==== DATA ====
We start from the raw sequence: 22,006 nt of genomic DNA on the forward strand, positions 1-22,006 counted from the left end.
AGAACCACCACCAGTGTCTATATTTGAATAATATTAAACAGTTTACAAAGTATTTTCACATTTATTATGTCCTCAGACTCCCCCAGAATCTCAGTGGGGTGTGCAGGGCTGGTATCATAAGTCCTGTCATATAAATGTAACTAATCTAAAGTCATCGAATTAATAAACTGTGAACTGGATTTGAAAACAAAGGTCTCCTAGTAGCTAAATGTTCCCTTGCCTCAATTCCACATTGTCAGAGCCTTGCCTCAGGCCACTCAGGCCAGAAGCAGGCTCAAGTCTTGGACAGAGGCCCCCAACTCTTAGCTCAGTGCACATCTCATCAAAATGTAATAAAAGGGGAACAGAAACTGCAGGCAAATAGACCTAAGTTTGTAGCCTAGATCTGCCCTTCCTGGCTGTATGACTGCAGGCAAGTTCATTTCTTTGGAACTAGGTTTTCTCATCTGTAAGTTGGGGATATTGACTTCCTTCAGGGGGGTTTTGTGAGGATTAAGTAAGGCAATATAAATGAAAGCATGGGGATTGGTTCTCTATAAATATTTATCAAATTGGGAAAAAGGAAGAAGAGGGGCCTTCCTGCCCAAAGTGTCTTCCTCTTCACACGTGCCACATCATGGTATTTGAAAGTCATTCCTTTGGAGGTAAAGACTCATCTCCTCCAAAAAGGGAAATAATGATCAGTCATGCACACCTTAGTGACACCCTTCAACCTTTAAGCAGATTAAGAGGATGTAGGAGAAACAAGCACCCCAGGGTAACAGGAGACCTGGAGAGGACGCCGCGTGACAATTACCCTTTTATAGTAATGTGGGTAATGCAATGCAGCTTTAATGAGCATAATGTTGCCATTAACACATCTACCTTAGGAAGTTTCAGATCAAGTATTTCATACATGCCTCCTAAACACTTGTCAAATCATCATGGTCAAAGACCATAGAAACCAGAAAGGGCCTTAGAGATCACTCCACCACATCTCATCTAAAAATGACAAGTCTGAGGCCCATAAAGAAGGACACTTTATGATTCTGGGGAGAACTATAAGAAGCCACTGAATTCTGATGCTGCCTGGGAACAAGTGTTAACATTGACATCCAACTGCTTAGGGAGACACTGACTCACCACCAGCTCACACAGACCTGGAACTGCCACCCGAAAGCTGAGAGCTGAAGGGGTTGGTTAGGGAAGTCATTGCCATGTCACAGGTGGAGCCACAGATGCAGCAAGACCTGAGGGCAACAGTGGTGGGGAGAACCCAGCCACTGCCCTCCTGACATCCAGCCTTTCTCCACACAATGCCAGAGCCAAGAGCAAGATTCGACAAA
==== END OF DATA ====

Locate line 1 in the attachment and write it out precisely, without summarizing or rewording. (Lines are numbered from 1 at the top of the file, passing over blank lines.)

We start from the raw sequence: 22,006 nt of genomic DNA on the forward strand, positions 1-22,006 counted from the left end.